The categories are: assets, liabilities, equity, income, and expenses. (There are also a large number of subcategories, but we will address those in a follow up post.) These categories are used to create three financial statements: the balance sheet, the statement of cash flows, and the income statement (also know as profit and loss statement). You need all three to understand the overall financial health of your company, and they all start with the diligent categorization work by your bookkeeper. (For more detailed information on bookkeeping categories see our Basic Bookkeeping Categories blog post. And if you still want to learn more, check out this blog post to learn some income statement basics and check out this blog post for an introduction to balance sheets.)
Bookkeeping and Taxes
Bookkeeping is essential for tax purposes. As we have already noted, bookkeepers organize a business’s transactions. This means having all of the pertinent information at one’s finger tips come tax time, and being confident that it is correct and supported by a digital paper trail. Otherwise you will find yourself in a mad scramble for financial data and be far more likely to make costly mistakes, or even get audited. Forgot to include a $2,000 expense back in July? Too bad, you’ll have a higher tax bill. Don’t know how much money you spent on your work automobile? Can’t write that off anymore. Accidentally double counted your expenses? Time to prey for forgiveness.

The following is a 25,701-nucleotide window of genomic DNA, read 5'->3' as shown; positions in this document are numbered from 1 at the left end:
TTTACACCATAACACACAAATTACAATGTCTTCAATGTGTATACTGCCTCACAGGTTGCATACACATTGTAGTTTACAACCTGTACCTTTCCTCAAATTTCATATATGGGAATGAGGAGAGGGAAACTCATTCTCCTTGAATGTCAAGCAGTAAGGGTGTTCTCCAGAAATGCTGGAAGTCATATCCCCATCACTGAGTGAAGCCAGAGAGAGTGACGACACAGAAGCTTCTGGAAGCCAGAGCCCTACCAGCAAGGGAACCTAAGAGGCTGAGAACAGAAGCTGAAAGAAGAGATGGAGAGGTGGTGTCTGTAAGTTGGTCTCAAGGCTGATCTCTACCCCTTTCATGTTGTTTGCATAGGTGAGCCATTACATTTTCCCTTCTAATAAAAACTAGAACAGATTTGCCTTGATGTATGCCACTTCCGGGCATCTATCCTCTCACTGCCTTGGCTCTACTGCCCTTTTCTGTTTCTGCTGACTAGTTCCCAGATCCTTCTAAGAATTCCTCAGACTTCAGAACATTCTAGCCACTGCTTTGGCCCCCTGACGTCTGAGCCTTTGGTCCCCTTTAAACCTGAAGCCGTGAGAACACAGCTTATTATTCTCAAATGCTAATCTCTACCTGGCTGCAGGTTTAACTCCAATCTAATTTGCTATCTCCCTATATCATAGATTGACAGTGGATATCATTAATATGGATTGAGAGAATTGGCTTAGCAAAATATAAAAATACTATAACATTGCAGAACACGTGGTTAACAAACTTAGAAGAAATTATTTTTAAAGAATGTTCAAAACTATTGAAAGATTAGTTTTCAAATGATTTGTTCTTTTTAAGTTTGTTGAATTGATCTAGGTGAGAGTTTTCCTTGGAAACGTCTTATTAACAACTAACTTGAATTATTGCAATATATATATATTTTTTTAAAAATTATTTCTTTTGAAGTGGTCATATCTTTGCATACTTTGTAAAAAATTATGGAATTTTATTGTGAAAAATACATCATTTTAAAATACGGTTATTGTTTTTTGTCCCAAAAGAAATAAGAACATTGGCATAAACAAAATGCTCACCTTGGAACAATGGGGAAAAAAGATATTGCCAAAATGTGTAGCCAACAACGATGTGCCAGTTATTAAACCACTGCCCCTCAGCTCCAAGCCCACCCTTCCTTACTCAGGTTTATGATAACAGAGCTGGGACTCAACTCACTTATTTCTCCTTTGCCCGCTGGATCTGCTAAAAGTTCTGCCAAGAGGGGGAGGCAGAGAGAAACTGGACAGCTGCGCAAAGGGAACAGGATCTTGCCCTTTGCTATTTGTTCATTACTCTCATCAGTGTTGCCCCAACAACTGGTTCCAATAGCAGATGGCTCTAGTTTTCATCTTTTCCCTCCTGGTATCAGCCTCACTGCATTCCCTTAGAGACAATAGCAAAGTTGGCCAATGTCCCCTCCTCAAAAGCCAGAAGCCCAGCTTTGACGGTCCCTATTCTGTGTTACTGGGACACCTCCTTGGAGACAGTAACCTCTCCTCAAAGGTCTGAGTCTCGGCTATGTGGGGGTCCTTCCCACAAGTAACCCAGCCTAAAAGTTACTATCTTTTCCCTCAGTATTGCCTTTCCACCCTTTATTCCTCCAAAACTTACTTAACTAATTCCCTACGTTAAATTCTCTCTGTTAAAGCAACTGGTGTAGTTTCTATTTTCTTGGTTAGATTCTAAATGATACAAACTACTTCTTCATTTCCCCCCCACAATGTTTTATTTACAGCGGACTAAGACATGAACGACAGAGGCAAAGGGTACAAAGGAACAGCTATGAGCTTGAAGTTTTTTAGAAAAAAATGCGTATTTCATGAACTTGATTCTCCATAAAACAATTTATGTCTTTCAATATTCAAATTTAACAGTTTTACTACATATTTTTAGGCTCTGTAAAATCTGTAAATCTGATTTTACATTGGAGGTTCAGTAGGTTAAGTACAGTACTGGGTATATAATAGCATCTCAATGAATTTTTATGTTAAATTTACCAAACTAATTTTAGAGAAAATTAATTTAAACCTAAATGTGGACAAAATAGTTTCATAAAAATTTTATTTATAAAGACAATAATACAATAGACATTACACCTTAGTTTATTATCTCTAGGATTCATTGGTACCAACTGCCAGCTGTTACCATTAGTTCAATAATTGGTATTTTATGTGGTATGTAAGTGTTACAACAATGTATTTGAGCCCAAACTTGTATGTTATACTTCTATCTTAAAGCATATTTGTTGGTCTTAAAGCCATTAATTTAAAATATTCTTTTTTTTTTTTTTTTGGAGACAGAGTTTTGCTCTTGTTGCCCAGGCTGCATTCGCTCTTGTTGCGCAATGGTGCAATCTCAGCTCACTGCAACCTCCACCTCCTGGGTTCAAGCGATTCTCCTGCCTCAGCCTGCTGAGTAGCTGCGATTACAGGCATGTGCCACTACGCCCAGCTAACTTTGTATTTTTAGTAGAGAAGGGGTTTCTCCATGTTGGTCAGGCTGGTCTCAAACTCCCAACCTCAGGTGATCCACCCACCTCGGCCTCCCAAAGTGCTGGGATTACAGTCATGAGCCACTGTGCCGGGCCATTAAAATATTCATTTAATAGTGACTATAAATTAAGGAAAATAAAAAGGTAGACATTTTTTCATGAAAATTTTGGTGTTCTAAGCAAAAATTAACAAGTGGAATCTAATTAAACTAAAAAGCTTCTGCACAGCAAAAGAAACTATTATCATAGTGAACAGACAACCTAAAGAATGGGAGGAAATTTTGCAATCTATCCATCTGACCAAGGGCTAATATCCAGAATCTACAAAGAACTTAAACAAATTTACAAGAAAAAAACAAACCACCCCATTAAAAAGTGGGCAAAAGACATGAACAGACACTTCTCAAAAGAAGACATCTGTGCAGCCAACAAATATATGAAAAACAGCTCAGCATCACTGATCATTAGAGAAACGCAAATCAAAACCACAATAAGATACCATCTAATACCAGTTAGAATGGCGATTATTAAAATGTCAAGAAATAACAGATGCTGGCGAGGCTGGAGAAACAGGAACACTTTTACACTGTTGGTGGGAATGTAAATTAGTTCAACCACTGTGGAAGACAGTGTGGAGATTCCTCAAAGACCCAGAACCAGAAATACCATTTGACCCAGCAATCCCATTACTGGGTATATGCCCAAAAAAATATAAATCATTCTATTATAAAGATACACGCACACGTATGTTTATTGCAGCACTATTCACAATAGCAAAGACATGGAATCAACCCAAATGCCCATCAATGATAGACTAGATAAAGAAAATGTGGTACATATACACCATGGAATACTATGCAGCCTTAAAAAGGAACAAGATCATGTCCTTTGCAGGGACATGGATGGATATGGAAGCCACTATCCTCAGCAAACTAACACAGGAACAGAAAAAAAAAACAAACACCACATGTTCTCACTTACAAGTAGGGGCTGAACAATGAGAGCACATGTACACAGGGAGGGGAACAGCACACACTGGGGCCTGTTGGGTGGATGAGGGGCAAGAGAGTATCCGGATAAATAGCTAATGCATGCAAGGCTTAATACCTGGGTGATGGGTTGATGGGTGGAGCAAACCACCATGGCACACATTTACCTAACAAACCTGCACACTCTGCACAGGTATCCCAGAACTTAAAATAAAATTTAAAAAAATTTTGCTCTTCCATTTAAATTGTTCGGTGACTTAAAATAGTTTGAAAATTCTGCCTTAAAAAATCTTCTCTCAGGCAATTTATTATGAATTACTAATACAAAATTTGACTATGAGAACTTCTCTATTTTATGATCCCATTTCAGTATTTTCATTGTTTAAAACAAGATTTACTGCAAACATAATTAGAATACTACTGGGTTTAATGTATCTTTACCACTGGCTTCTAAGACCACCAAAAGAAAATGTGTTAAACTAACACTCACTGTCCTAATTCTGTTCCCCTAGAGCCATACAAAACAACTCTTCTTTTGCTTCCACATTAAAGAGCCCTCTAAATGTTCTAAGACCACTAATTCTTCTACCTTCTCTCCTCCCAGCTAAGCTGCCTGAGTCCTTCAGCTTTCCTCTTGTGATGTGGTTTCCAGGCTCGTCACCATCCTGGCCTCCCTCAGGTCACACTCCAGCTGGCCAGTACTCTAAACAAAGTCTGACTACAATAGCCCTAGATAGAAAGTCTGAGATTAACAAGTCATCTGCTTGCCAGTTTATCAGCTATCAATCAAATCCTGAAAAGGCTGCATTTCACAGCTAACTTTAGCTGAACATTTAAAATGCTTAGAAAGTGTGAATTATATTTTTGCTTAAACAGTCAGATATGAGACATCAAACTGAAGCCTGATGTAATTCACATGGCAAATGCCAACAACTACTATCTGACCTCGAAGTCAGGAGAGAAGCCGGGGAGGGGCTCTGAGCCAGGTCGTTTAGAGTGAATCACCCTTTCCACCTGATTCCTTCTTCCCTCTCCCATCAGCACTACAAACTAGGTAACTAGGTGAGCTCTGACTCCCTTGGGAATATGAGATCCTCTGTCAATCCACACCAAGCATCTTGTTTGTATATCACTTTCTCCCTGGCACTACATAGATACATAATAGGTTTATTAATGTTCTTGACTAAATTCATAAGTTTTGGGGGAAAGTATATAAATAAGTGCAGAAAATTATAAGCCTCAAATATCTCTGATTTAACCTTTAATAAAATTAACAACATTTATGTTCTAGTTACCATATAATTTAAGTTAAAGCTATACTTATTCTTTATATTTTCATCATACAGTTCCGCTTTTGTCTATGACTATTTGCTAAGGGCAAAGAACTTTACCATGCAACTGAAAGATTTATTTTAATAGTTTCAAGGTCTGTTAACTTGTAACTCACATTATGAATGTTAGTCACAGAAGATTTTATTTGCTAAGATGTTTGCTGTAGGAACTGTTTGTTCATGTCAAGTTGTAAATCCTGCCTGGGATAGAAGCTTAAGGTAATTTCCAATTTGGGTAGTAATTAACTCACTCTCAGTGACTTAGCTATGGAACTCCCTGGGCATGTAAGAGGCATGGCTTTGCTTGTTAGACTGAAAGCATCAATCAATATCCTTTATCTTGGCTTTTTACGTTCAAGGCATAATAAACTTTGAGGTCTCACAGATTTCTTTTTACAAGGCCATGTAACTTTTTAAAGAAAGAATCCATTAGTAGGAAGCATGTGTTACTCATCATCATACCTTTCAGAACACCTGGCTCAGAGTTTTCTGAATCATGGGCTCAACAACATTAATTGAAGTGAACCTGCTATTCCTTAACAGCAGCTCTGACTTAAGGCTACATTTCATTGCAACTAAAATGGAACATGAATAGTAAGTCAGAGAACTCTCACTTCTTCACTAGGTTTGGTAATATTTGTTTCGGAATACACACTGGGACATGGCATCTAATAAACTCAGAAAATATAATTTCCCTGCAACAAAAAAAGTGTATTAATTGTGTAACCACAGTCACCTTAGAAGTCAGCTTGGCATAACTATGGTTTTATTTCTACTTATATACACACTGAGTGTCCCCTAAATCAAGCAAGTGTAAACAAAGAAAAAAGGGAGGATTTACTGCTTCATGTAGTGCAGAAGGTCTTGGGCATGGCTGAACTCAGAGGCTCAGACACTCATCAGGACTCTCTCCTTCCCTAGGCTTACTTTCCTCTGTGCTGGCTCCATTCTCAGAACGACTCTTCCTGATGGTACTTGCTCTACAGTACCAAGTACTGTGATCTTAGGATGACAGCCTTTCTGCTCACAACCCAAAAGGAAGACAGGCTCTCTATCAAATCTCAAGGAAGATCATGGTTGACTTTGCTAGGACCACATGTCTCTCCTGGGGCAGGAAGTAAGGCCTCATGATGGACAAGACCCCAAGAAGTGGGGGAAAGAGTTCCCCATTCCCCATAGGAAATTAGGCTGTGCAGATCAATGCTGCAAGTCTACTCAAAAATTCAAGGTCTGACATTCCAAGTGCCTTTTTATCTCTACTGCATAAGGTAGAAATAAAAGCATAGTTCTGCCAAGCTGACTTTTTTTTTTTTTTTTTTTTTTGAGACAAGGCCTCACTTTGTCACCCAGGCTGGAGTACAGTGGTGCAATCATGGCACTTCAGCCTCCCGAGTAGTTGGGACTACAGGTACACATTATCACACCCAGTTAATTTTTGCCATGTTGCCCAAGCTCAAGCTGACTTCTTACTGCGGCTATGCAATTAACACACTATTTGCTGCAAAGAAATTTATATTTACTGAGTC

If you do happen to get audited having organized and up-to-date bookkeeping records will make your life far easier. Because IRS agents will be able to access all of your financial records easily, the audit will be quicker and therefore less painful than it would be if your numbers are not up-to-date. (Looking for more information on taxes? Check out the IRS website here. Or, take a look at all kinds of great websites for small businesses here.)
What is Bookkeeping – Summarized
So, what is bookkeeping? Bookkeeping is the systematic recording of each financial transaction that affects an entity. To organize all of this information bookkeepers use established categories that are combined to create financial statements. Bookkeeping is important because it allows you to track your company’s financial behavior showing you where you are making money and where you are spending it. It also paints a picture of the financial stability of a company, which allows for better planning and decision-making. And finally, bookkeeping is essential for taxes because it ensures that every transaction has been recorded appropriately.
Enjoy our post? Be sure to reach out to My OC Bookkeeper, Orange County’s best small business bookkeeper for your bookkeeping and tax needs. And check out Orange County, California’s best bookkeeping blog here. Last but not least, enjoy the video below to learn a bit more about the advantages of using an outside bookkeeper and the services that My OC Bookkeeper offers.